by Richard D. Weber, J.D.
MDA Legal Counsel
Published in the July/August 1994 issue of the Journal
Question: What is the current status of the MDA peer review system regarding dental fee cases? I understand the Federal Trade Commission recently rendered an opinion on fee peer review and the antitrust laws.
Answer: On Feb. 14, 1994 the FTC issued a significant 16-page advisory opinion on peer review of fees. The opinion was sought by the American Medical Association along with a number of constituent and component medical societies.
The petition described a two-tier peer review process. A patient grievance committee would be established to review doctor fee disputes. Participation would be obligatory for association members, but the committee's recommendations would be purely advisory and confidential. A disciplinary committee would be established to discipline members who exert undue influence or engage in other fraudulent or exploitive behavior in the fee context. Discipline could include censure, fines, suspension or membership termination. The disciplined doctor's name would be made public.
For the first time ever, the FTC has expressly allowed professional associations to require their members to participate in fee peer review procedures, so long as the committee recommendations are purely advisory and not used to coerce members into accepting the recommendations. This restriction on enforcement would extend to "fee gouging" where there has been no other abusive conduct.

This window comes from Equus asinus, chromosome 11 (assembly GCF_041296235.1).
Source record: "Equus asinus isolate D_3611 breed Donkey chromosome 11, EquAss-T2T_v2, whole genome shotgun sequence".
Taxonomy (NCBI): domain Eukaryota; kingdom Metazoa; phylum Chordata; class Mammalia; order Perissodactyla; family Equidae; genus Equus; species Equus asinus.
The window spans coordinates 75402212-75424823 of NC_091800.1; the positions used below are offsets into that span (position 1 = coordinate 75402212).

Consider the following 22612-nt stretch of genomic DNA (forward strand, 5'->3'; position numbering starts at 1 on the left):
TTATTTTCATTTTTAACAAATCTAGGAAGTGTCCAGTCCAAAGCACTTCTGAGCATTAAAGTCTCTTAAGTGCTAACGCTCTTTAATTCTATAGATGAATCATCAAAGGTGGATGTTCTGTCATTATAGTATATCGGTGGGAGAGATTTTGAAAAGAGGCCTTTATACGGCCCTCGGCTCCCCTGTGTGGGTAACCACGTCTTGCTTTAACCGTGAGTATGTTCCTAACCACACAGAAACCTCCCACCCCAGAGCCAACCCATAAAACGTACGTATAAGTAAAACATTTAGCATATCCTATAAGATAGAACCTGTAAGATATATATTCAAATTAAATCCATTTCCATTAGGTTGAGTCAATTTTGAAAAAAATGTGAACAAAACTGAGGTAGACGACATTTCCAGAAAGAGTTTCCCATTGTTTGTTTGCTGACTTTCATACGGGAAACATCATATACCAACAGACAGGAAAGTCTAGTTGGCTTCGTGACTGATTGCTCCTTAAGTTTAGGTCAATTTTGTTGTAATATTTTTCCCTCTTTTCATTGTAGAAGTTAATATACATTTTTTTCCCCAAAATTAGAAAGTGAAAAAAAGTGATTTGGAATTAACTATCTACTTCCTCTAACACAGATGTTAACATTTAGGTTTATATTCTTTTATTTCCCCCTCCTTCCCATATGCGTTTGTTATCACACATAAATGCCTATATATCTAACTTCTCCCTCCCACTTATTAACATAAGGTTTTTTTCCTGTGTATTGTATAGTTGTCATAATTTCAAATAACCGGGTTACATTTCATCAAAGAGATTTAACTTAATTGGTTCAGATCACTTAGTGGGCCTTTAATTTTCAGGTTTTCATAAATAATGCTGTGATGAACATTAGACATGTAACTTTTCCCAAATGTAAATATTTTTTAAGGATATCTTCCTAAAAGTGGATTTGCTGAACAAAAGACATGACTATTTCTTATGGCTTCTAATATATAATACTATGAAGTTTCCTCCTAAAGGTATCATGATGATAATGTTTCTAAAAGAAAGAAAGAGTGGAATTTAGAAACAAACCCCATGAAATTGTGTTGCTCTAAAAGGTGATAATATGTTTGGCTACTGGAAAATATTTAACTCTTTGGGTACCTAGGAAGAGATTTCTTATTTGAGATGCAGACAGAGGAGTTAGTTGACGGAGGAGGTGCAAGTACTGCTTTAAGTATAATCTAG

The basis for the FTC's refusal to allow discipline in fee peer review cases, even to the extent of fee gouging, is because, according to the FTC, it could result in a price-fixing agreement whereby competitors would agree not to charge above a certain level. The FTC did agree to allow discipline or fraudulent or abusive behavior in the context of fee agreements, on the reasoning that "such regulation is likely to promote, rather than impede, competition, by enabling consumer purchase decisions to be made free from deceptive practices." Examples of such practices would include intentionally ordering unnecessary services, misrepresentation of material facts about fees to be charged, services to be performed, or the basis for the fee.
Although the advisory opinion was issued by the FTC pursuant to a petition by the AMA, it is equally applicable to dental associations as well as medical societies. The FTC's approval of fee peer review is good news for the MDA, its members and their patients, even though there are limits imposed upon discipline in fee cases. Under the MDA peer review system, cases involving fees are handled by the MDA Committee on Peer Review/Dental Care, rather than the component society. This exception to the general procedures of the MDA peer review/dental care system has been in place for many years and is due to continuing antitrust and FTC concerns.
This new FTC opinion will now guide the MDA, its components and specialty societies in fee peer review cases without fear of antitrust liability. The MDA peer review committee/dental care committee is reviewing this opinion and will provide its recommendations as to the application of the FTC ruling to the MDA peer review procedures.